54 minutes | 4 months ago
Encore Blended: Personal Stories of the Stepfamily Experience
In this episode, Samantha Waltz, the author of the powerful book, Blended: Writers on the Stepfamily Experience and three of her wonderful contributing writers, Betsy Graziani Fasbinder, Gigi Rosenberg, and Emma Kate Tsai will share their personal experiences of being parents or children in stepfamilies. As three of the thirty professional writers who share their blended experience in this book, their voices convey more than the facts or dynamics of stepfamilies. They convey in a personal way the challenges of connection, the promise and pain of children who have lost parents from divorce or death, the fears of rejection and expectations of stepparents and the reasons for laughing, crying and celebrating. As the stories move from the “ Coming Together” of blended families to stories of “Acceptance” they broaden the understanding of stepfamilies and offer guidance, compassion and hope.
56 minutes | 4 months ago
Preventing Physician Suicide – Dr. Lorna Breen Heroes’ Foundation
This show deals with a dangerous but unknown reality – According to the American Federation of Suicide Prevention, 300 to 400 doctors in the US die by suicide each year. That is more than double the rate of the general population. Why? In this show Corey Feist, JD, health care executive and Co-Founder of the Dr. Lorna Breen Heroes’ Foundation brings us up close and personal to the causes and necessary actions for prevention of physician suicide. He will share the story of Dr. Lorna Breen, an experienced ER doctor at New York’s Presbyterian Hospital who worked with COVID-19 patients, contracted COVID, returned to work and ultimately died by suicide. Her story illuminates the dangerous expectations internalized by medical professionals, the understandable reality of burnout, depression, moral injury and the stigma of mental health needs and treatment. He will discuss the exacerbation of this reality by COVID-19 and consider steps for protection and care of those who care for us.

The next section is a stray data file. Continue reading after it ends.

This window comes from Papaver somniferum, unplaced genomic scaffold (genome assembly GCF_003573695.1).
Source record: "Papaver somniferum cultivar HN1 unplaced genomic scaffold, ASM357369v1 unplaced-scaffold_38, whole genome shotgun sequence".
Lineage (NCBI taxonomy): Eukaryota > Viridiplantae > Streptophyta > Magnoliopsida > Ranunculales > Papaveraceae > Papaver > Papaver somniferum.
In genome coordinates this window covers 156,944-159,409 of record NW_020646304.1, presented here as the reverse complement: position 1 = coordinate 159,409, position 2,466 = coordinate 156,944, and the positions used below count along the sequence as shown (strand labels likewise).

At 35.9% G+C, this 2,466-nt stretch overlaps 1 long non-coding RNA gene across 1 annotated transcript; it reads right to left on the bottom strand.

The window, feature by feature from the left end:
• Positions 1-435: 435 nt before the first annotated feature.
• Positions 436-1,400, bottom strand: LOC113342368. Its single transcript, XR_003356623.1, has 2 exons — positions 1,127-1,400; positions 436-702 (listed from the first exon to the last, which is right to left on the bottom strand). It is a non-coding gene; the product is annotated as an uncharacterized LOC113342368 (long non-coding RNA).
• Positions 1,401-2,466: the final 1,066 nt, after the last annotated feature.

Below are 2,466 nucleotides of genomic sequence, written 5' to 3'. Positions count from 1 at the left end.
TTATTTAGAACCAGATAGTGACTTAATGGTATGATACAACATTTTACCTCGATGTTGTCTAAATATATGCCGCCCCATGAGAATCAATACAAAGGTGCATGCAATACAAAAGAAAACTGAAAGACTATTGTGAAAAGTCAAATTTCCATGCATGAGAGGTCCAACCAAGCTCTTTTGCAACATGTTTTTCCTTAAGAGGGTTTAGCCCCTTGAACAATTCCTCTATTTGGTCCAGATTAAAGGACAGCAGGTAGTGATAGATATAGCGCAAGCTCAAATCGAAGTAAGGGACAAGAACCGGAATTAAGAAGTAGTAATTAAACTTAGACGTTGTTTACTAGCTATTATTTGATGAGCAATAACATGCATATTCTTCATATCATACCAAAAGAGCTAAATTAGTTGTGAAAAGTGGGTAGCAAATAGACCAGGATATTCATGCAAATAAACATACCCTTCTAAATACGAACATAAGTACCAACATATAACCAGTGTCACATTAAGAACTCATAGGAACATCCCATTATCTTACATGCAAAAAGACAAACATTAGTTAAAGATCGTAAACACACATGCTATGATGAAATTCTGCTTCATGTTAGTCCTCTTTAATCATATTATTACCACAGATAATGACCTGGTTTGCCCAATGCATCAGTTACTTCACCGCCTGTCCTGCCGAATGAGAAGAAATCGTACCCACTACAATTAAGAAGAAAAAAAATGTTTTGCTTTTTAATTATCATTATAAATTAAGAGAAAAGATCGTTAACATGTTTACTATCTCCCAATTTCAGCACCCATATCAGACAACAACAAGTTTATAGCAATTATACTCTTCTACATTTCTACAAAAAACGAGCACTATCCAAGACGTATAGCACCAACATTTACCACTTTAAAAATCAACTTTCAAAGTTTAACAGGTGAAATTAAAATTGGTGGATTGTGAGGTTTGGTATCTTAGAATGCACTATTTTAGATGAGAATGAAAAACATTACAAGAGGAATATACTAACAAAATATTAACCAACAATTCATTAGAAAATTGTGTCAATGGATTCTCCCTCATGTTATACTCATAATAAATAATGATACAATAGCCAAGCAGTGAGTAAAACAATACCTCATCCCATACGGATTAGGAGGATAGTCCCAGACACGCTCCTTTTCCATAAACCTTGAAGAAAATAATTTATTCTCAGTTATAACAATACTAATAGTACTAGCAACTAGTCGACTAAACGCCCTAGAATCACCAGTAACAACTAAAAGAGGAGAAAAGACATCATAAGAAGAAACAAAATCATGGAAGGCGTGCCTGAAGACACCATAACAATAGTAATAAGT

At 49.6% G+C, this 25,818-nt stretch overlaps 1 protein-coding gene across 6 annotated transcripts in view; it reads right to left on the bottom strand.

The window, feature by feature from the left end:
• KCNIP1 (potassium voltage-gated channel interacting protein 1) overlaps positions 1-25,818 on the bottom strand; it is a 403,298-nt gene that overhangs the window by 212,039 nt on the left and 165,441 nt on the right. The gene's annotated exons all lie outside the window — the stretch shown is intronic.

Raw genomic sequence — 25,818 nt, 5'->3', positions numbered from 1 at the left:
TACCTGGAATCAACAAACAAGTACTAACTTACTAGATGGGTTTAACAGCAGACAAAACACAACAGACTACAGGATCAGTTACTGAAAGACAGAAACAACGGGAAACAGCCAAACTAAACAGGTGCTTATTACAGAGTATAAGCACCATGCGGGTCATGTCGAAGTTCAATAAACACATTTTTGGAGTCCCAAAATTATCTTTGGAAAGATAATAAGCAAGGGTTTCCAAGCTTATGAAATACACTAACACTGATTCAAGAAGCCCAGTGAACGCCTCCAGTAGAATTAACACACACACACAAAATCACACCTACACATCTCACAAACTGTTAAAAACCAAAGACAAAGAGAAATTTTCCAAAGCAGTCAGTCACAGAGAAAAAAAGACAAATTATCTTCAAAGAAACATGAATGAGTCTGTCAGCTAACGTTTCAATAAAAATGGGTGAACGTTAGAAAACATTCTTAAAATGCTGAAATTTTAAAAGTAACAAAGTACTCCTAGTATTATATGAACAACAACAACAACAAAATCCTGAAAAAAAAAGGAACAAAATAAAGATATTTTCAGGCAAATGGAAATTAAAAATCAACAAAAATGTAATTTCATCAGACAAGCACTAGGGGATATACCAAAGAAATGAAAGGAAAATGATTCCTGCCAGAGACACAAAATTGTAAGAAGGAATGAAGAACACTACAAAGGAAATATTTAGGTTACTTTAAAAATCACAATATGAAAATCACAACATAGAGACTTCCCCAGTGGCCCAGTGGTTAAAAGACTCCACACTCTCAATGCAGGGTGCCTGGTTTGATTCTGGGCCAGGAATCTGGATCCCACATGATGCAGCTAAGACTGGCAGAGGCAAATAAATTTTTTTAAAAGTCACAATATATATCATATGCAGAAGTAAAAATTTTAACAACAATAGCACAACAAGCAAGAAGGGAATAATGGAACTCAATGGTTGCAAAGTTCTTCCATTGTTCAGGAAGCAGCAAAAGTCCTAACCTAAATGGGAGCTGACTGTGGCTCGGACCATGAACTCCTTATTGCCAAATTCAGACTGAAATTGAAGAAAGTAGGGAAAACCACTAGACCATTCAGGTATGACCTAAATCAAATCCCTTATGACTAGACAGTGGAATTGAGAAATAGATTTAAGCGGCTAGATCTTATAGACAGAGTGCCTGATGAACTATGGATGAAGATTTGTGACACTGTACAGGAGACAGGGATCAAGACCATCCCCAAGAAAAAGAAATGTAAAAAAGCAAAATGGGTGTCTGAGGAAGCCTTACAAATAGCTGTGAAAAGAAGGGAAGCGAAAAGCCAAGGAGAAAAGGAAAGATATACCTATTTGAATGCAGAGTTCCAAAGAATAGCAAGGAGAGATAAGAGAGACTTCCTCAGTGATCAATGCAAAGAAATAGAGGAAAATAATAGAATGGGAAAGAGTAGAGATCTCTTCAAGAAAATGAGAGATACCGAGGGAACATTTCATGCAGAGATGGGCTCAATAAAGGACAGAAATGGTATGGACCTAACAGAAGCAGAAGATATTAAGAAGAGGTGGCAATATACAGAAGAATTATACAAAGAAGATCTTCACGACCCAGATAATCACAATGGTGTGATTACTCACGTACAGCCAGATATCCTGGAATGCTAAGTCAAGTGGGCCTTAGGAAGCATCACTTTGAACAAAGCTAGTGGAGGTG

53 minutes | 5 months ago
Encore The Relationship Between Suicide Prevention and Gun Safety
In this episode, Dr. Michael Anestis, clinical psychologist, and award winning researcher discusses his powerful book, Guns and Suicide: An American Epidemic. Dr. Anestis is not advocating for or against gun ownership. What he is advocating for is prevention of firearm suicides. Funded by the Department of Defense through a program known as the Military Suicide Research Consortium, Michael Anestis collected and will share findings like the fact that each year the majority of gun deaths in the US are suicide deaths – more than homicide, mass shootings or terrorism. He will address the lethality of a gun when there is suicidal thinking and consider myths and theories of suicide including the Interpersonal Theory of Suicide (ITS) and the Three Step Theory. Central to his goal, Dr. Anestis will define the use of “means safety” for suicide prevention and the importance of taking a public health approach to firearm suicide prevention.